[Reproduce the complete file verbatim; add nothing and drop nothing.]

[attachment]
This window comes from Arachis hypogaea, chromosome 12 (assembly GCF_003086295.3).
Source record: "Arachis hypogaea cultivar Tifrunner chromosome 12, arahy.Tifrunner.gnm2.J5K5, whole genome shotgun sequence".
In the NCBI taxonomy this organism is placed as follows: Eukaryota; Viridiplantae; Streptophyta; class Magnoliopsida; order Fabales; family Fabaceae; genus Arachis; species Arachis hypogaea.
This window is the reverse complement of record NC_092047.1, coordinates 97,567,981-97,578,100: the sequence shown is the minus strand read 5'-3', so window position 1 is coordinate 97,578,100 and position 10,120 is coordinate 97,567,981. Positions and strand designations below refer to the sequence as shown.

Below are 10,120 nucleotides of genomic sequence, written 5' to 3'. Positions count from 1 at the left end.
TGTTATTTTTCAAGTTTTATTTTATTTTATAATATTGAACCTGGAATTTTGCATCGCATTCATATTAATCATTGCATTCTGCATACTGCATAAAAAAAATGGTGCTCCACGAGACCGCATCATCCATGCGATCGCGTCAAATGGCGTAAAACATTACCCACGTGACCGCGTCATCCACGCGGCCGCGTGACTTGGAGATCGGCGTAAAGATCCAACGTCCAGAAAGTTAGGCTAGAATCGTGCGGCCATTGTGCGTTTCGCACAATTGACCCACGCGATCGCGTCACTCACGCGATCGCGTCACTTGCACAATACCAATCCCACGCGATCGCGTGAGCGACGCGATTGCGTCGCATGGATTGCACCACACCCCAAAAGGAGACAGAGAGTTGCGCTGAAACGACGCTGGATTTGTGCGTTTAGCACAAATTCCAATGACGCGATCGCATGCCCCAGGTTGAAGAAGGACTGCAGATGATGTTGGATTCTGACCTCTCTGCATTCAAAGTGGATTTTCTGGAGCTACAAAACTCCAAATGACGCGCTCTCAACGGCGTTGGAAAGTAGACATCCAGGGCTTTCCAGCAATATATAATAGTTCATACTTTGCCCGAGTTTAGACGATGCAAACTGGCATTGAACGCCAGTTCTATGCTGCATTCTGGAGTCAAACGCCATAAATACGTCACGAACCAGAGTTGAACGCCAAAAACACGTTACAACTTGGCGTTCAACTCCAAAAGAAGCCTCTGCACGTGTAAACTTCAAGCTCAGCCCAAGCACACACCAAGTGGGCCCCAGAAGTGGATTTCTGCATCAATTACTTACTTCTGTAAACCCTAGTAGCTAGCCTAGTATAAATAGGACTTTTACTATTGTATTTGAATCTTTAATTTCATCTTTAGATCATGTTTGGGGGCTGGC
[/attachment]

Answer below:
This window comes from Arachis hypogaea, chromosome 12 (assembly GCF_003086295.3).
Source record: "Arachis hypogaea cultivar Tifrunner chromosome 12, arahy.Tifrunner.gnm2.J5K5, whole genome shotgun sequence".
In the NCBI taxonomy this organism is placed as follows: Eukaryota; Viridiplantae; Streptophyta; class Magnoliopsida; order Fabales; family Fabaceae; genus Arachis; species Arachis hypogaea.
This window is the reverse complement of record NC_092047.1, coordinates 97,567,981-97,578,100: the sequence shown is the minus strand read 5'-3', so window position 1 is coordinate 97,578,100 and position 10,120 is coordinate 97,567,981. Positions and strand designations below refer to the sequence as shown.

Below are 10,120 nucleotides of genomic sequence, written 5' to 3'. Positions count from 1 at the left end.
TGTTATTTTTCAAGTTTTATTTTATTTTATAATATTGAACCTGGAATTTTGCATCGCATTCATATTAATCATTGCATTCTGCATACTGCATAAAAAAAATGGTGCTCCACGAGACCGCATCATCCATGCGATCGCGTCAAATGGCGTAAAACATTACCCACGTGACCGCGTCATCCACGCGGCCGCGTGACTTGGAGATCGGCGTAAAGATCCAACGTCCAGAAAGTTAGGCTAGAATCGTGCGGCCATTGTGCGTTTCGCACAATTGACCCACGCGATCGCGTCACTCACGCGATCGCGTCACTTGCACAATACCAATCCCACGCGATCGCGTGAGCGACGCGATTGCGTCGCATGGATTGCACCACACCCCAAAAGGAGACAGAGAGTTGCGCTGAAACGACGCTGGATTTGTGCGTTTAGCACAAATTCCAATGACGCGATCGCATGCCCCAGGTTGAAGAAGGACTGCAGATGATGTTGGATTCTGACCTCTCTGCATTCAAAGTGGATTTTCTGGAGCTACAAAACTCCAAATGACGCGCTCTCAACGGCGTTGGAAAGTAGACATCCAGGGCTTTCCAGCAATATATAATAGTTCATACTTTGCCCGAGTTTAGACGATGCAAACTGGCATTGAACGCCAGTTCTATGCTGCATTCTGGAGTCAAACGCCATAAATACGTCACGAACCAGAGTTGAACGCCAAAAACACGTTACAACTTGGCGTTCAACTCCAAAAGAAGCCTCTGCACGTGTAAACTTCAAGCTCAGCCCAAGCACACACCAAGTGGGCCCCAGAAGTGGATTTCTGCATCAATTACTTACTTCTGTAAACCCTAGTAGCTAGCCTAGTATAAATAGGACTTTTACTATTGTATTTGAATCTTTAATTTCATCTTTAGATCATGTTTGGGGGCTGGC